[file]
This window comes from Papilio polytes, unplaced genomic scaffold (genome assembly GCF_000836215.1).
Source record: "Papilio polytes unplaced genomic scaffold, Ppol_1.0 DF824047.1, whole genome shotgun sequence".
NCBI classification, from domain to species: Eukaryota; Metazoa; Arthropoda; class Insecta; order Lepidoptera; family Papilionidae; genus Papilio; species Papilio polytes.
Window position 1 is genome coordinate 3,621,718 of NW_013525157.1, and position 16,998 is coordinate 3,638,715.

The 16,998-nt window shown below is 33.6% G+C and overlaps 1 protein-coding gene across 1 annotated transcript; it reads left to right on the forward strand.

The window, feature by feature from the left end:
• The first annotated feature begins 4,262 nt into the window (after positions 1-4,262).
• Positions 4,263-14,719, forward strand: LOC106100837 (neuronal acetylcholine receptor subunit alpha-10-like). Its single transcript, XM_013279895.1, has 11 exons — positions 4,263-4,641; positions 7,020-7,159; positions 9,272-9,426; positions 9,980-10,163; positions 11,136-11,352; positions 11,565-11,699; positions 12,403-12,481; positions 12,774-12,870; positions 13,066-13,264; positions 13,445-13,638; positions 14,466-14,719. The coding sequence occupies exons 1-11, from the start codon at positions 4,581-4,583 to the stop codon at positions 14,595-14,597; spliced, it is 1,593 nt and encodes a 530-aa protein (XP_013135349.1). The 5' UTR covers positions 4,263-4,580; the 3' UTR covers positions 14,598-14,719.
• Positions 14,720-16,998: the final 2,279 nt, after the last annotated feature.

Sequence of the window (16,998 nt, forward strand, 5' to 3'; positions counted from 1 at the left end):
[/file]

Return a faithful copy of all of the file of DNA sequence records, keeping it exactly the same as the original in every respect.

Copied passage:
This window comes from Papilio polytes, unplaced genomic scaffold (genome assembly GCF_000836215.1).
Source record: "Papilio polytes unplaced genomic scaffold, Ppol_1.0 DF824047.1, whole genome shotgun sequence".
NCBI classification, from domain to species: Eukaryota; Metazoa; Arthropoda; class Insecta; order Lepidoptera; family Papilionidae; genus Papilio; species Papilio polytes.
Window position 1 is genome coordinate 3,621,718 of NW_013525157.1, and position 16,998 is coordinate 3,638,715.

The 16,998-nt window shown below is 33.6% G+C and overlaps 1 protein-coding gene across 1 annotated transcript; it reads left to right on the forward strand.

The window, feature by feature from the left end:
• The first annotated feature begins 4,262 nt into the window (after positions 1-4,262).
• Positions 4,263-14,719, forward strand: LOC106100837 (neuronal acetylcholine receptor subunit alpha-10-like). Its single transcript, XM_013279895.1, has 11 exons — positions 4,263-4,641; positions 7,020-7,159; positions 9,272-9,426; positions 9,980-10,163; positions 11,136-11,352; positions 11,565-11,699; positions 12,403-12,481; positions 12,774-12,870; positions 13,066-13,264; positions 13,445-13,638; positions 14,466-14,719. The coding sequence occupies exons 1-11, from the start codon at positions 4,581-4,583 to the stop codon at positions 14,595-14,597; spliced, it is 1,593 nt and encodes a 530-aa protein (XP_013135349.1). The 5' UTR covers positions 4,263-4,580; the 3' UTR covers positions 14,598-14,719.
• Positions 14,720-16,998: the final 2,279 nt, after the last annotated feature.

Sequence of the window (16,998 nt, forward strand, 5' to 3'; positions counted from 1 at the left end):